In paragraph three we get to the meat of the email: "It is critically important that our parishes and pastors receive the offertory support they need to remain operational and sustainable despite the suspension of weekly Masses. The Archdiocese has developed a universal online offertory page where the faithful can make an offertory donation to any parish in the Archdiocese."

There was no sensitive heartfelt email earlier regarding closing of churches. That we had to get from T.V. or from our parish web sites. (My heart goes out to people who had not heard about the suspension and arrived at church last Sunday for Mass, and saw a note on the door. That must have been devastating.)

Fr. McD noted the hardness in tone of Cardinal Cupich's directives to priests regarding various services normally held during Lent and Holy Week. The email I received is a little less harsh, but still conveys a formal business attitude.

Contrast that to this incredibly pastoral message from Bishop Athanasius Schneider:

"In spite of the painful situation of being deprived of Holy Mass and Holy Communion, Catholics should not yield to frustration or melancholy. They should accept this trial as an occasion of abundant graces, which Divine Providence has prepared for them. Many Catholics have now in some way the chance to experience the situation of the catacombs, of the underground Church. One can hope that such a situation will produce the new spiritual fruits of confessors of faith and of holiness."

(for Bishop Schneider's full message, see

Who can blame us for flocking to those bishops who write words that comfort and reassure us, that guide us as to the Catholic response to such events, that encourage us to reflect on the heroic deeds of Catholics who suffered such things in the past, instead of those that tell us how to deposit money now that the basket cannot be passed as usual.

We suffer in many ways in this new Church.

God bless.

Virginia SoCon said...


I, too, received that email from Cardinal Cupich, and I probably gave into a venial sin in my reaction to the request for funds. There is little to nothing communicated about the care of the souls of the faithful in that message.

I was blessed enough to be able to go to Confession this past week. I mentioned to my wife that we should view sin that separates us from God as horrifically as we do this expulsion from the graces of the Sacraments. What a joyous Eastertime it will be whenever we're able to reunite as one Church.

While saying this, I do understand that Churches still have bills and salaries that must be paid, and for that I am not unsympathetic. However, what Cardinal Cupich (and many bishops and priests, for that matter) fails to understand is that the financial needs of the Church will be met by the providence of God when the shepherds spend their time focusing on the needs of the sheep. You treat me as a customer, and I won't "pay" when I'm not receiving the "goods" or "services" that you're selling me. You treat my family and me as a member of Christ's Body, and yes, I'll make sure that our offering still makes it to the parish coffers.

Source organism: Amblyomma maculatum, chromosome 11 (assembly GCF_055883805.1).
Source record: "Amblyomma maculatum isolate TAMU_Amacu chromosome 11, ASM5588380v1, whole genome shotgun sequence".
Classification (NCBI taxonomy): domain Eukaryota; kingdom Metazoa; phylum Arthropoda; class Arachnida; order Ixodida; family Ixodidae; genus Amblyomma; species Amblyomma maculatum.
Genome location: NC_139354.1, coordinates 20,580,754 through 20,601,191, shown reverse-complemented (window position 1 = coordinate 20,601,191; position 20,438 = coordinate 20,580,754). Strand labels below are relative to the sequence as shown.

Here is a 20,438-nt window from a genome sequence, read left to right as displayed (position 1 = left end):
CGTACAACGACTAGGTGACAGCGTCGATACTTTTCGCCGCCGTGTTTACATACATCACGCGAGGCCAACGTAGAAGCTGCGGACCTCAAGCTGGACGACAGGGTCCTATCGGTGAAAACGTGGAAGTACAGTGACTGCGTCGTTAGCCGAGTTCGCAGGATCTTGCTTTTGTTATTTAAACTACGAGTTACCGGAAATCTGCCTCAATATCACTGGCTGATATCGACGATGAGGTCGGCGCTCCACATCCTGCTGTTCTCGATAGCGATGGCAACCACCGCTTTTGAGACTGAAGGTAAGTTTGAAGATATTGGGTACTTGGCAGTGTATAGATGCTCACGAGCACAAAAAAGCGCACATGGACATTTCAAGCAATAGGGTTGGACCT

Fr. Allan J. McDonald said...

Both Bee and Virginia, I was in the middle of a capital campaign to raise $1.3 million for our debt reduction which stands at $5 million. In fact I was to announce to the parish this weekend at all the Mass how much we have pledged in the preliminary phase. On Tuesday we put that campaign on hiatus.

For the four years I have been here I have fretted about our financial situation which included a $48,000 a month loan payment to SunTrust. I had a campaign three years ago and raised just shy of $900,000. Most people have honored their pledges. Our payment was reconfigured and only $32,000 a month. We're not a rich parish by any means.

Once I put the campaign on hiatus and the bishop canceled public Masses, I have had a great sense of peace from God that this is beyond my control, what ever happens, happens and somehow it will all come out for the best. I hope that grace supply continues.

I've never pastored a parish where we had to default on a loan to the diocese who is ultimately responsible.

Православный физик said...

I'm going to link what my bishop has directed: It seems to me the right balance of being precautious, and allowing services to continue. Could not the west do something similar...It seems to me a bit much that society must stop all because of something that's out of our control...Or to protect others. With that kind of logic, we might as well never leave the house again because of unknown viruses and diseases...We should not fear, God is with us.

Anonymous said...

"However, what Cardinal Cupich (and many bishops and priests, for that matter) fails to understand is that the financial needs of the Church will be met by the providence of God..."

The "providence of God" will not come in the form of wire transfers from heaven to the bank account of your parish.

The providence of God is YOU making your regular contribution to your parish, and maybe adding a bit to cover for those who are currently without income.

Fr Martin Fox said...

Forgive me if this seems an obvious point but:

The likely shortfalls in funds for parishes means jobs. There are fixed costs and variable costs. Unfortunately, the savings on unused candles, wine, hosts, on less electricity or heat, will be pretty small. Maintenance costs largely remain unchanged. When it gets warmer, the grass will need to be cut, and folks will want it cut.

The big cost is personnel. For most folks, most of those employed by a parish (apart from a parish with a school) are invisible; they don't know who those employees are, or what they do. If you don't have kids, you don't really know much about activities aimed at them. If you aren't a senior citizen, those things are invisible too.

But big cost equals big share of responsibility. Most of what makes my parish a great parish (if it is; lots of people say it is) comes from what our staff does. The wheels would fall off without them.

In my parish, I am always trying to keep this information out there -- what we're doing and who is doing it -- precisely to help answer the question, what do my contributions pay for, and why does the parish want a little more this year?

I haven't really said anything about this to my parishioners yet. But at some point, maybe soon, I'm going to need to highlight this, because losing our valuable staff will a be long-term blow.